It’s nice to see Batman and Robin interacting like teacher and student here, something that I kind of miss, even as I enjoy the super-competent grown-up Grayson as Batman and/or Nightwing.  Saul’s words make the Dynamic Duo suspicious, as does the odd fact that the Twists have enough money to make Solomon blush, but are awed by the opulence of Wayne Manor.  Robin attempts to sneak in and take Saul’s recorder, but gets blindsided by an unseen assailant.  The Caped Crusaders come up with a simple way to trick Saul into singing…

Illegal wiretapping from the Batman?  Say it ain’t so, Bruce!!  Our erstwhile Saul tells the studio owner to leave the key under the mat, but as soon as they arrive, Bats realizes that they’ve been outmaneuvered, deftly ducking a hail of gunfire that could hae been lethal.  Batman and Robin take out a group of thugs in seconds, and Robin asks the ten-thousand dollar Pyramid question:  “How’d you groove it was a trap, Batman?”  Like, what far-out and groovy things are happening in your dome, Bat-baby?  Or something…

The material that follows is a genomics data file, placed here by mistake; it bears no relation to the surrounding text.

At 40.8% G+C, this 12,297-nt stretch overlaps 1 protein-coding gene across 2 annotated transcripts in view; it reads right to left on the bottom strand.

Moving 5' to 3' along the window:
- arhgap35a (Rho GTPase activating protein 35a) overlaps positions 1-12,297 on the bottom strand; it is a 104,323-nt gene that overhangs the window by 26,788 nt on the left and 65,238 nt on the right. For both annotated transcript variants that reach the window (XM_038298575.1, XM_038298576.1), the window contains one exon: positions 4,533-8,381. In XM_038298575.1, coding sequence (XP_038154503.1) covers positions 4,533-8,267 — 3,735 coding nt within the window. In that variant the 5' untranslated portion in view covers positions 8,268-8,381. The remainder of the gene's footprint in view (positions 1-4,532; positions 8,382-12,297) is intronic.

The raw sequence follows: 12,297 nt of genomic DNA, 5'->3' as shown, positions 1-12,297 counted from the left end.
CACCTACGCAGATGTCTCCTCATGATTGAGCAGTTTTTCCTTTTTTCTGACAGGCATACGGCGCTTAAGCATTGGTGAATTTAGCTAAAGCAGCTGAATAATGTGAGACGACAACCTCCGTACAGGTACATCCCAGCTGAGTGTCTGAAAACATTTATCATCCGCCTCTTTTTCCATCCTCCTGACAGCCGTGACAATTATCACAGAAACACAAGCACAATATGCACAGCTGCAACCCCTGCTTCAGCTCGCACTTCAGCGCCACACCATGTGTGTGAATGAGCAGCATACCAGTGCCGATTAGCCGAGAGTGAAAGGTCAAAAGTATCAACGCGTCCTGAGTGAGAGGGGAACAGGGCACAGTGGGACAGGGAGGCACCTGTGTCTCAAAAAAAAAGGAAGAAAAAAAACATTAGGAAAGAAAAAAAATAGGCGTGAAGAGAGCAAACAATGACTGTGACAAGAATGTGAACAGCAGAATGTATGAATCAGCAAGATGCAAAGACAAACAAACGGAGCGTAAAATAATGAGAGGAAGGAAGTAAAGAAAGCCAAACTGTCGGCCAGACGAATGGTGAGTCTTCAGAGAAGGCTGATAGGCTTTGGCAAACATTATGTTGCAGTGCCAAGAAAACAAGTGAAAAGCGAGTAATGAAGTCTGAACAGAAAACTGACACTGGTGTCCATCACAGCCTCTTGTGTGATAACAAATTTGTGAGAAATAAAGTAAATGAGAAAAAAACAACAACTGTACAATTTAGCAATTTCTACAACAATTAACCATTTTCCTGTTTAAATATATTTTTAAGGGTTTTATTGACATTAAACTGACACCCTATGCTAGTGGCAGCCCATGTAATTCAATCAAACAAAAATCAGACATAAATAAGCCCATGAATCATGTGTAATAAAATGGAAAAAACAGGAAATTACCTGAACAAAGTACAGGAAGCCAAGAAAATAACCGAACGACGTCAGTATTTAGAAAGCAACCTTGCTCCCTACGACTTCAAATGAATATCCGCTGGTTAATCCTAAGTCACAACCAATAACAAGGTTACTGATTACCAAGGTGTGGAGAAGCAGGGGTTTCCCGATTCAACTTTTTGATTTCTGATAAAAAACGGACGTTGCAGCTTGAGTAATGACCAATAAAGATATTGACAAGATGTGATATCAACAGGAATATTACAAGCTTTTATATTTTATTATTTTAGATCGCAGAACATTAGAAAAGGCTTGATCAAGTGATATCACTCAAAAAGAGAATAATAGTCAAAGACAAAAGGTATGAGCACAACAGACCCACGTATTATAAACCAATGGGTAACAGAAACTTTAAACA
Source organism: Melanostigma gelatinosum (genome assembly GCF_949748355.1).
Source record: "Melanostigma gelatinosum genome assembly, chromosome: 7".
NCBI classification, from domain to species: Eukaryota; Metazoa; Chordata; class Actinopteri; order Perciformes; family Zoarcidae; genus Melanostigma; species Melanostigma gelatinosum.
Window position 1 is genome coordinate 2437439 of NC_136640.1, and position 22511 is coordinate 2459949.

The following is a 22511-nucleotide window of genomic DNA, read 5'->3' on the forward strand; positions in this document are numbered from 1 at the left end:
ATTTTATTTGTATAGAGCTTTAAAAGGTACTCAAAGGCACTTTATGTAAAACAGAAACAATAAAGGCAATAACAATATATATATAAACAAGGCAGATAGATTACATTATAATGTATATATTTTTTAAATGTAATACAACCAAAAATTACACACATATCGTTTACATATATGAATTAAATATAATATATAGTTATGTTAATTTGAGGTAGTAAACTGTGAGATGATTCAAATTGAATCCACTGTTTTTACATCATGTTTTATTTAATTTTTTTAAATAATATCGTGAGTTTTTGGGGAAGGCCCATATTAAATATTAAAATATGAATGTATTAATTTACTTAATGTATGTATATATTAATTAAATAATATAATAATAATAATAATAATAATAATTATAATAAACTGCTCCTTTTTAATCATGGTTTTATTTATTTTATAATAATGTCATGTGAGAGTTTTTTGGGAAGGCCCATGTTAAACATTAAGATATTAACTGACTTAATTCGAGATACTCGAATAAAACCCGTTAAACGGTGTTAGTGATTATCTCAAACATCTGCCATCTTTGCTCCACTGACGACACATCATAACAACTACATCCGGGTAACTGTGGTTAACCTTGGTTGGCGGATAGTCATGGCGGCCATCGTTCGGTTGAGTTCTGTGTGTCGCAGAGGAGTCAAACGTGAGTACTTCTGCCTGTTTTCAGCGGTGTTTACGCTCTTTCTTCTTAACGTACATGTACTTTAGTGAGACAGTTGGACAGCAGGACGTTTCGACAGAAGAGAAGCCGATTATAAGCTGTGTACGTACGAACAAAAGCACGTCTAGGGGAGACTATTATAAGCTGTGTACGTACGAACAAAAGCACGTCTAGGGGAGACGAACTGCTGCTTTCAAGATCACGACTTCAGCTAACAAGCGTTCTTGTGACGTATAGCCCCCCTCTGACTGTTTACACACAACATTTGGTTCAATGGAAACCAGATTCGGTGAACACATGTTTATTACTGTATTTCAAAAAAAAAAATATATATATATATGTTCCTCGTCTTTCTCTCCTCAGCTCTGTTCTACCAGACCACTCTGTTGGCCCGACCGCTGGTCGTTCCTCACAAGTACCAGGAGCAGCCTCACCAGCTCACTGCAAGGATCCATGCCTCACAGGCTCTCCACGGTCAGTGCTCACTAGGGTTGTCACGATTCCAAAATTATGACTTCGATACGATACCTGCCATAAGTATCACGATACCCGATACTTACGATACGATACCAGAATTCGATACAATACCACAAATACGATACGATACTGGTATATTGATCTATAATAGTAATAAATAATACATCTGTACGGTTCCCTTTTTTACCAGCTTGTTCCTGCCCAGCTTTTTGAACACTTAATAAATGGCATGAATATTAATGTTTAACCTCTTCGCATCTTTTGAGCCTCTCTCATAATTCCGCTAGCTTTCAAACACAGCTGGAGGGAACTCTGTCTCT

There is seldom anything in comics that is quite as jarring and vaguely embarrassing as the pseudo-hip dialogue of young characters.  If you don’t believe me, pick up a Bob Haney-written Teen Titans or Brave & The Bold sometime.  Still, Batman has all the evidence that he needs, being a super-genius, and heads home to confront the Twists.  Amazingly, Saul is surprised by the allegations, and swears up and down that he is the genuine article, when lead singer Glennan pulls a gun on Batman & Robin…